What To Know About Car Title Loans

For anyone who owns their vehicle and needs some quick cash, a car title loan may be a viable and helpful option. These car title loans can be an effective way for vehicle-owners to pay for immediate needs like bills and groceries, and their biggest draw is that the process to receive them is relatively quick and easy. For this reason, many people seek out these loans when they’re dealing with an unexpected emergency. In certain situations, a car title loan may be the best route to take, but it’s important to know exactly what you’re signing up for before seeking one out. Like most types of loans, auto title loans come with pros and cons that any interested vehicle-owner should be aware of.

Requirements for a Car Title Loan

Most importantly, receiving an auto title loan requires that you either own your car or have some equity in it. This is because this type of loan actually uses your vehicle as collateral, and the loan amount will typically be equal to between 25% and 50% of the car, truck, or motorcycle’s value.



Auto title loans are short-term loans; their duration is usually between 15 and 30 days. Assuming you own 100% of the vehicle, getting one of these loans will also require that there aren’t any liens on it; although 100% ownership is not necessary provided that you at least have an ownership stake.

Auto title loans, which are also referred to as “pink-slip loans”, require that you have possession of the vehicle, a photo ID, and proof of insurance. You’ll need to present these things to the lender, and give them your car title in exchange for the loan amount. Once you’ve paid off the loan in full, you’ll get the title back.

Fees and Interest Rates

The primary downside of selecting a car title loan is the amount that it will cost you in fees and interest payments. In many cases, the interest rate is significantly higher than it would be for other types of loans. It’s relatively common for lenders of auto title loans to demand roughly 25% of the loan amount per month in interest alone, which doesn’t even account for other fees.

This means that the annual percentage rate (APR) can reach levels above 300%, which is extremely high. So, if you were to borrow $1,000 for only one month on a car title loan, you may end up having to pay back more than $1,250 in total. Anyone considering this type of loan should ensure beforehand that they’ll be able to afford such a high interest rate.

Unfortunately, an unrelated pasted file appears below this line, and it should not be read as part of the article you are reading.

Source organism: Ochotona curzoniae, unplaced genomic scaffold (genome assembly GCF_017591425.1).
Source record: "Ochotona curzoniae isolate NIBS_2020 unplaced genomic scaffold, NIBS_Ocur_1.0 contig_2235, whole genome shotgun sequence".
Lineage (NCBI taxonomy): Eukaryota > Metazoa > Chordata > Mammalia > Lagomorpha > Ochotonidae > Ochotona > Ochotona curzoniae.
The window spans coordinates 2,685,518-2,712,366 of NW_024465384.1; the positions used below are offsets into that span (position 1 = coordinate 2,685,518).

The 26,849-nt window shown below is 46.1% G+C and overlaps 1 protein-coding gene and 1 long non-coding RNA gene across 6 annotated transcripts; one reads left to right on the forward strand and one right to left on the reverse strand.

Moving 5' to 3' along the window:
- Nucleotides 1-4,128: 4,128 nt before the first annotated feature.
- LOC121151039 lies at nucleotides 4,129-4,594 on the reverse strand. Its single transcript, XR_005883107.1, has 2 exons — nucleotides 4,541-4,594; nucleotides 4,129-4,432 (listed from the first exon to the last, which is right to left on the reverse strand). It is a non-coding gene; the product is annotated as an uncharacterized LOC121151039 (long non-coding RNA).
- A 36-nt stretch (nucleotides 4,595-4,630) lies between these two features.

The good news is that those seeking an auto title loan can easily compare potential lenders to find the most agreeable rate. Every lender is required to disclose the APR and total amount of the loan upfront, and there’s no reason to choose one without hearing what others can offer you first.

Risks and Benefits

Auto title loans should never be entered into by anyone who isn’t completely sure they’ll be able to repay it. In some cases, lenders will allow a borrower who can’t pay to rollover the loan into a new one. However, this will also add further fees and interest to the loan, and going this route has the potential to become a vicious cycle in which one becomes completely overwhelmed with fees and interest they can’t afford to pay.

Ultimately, this can lead to a lender repossessing the vehicle. In this case, the borrower usually ends up having to spend even more money, whether to get the car back or to pay for a new vehicle.

That being said, car title loans do have benefits as well. Primarily, they can be very helpful for anyone who has an immediate need for money and has an assured source of income in the near future. In that case, the auto title loan will allow them to cover their immediate expenses, but they won’t be running the risk of being unable to cover the repayment.

There are many types of loans, and for each type there are certain situations that it’s best suited for. Before deciding on an auto title loan specifically, it’s always smart to consider other options as well.

Payday loans, personal loans, and even credit card cash advances are all viable options in certain circumstances, and it’s good to be fully informed before entering into a financial commitment.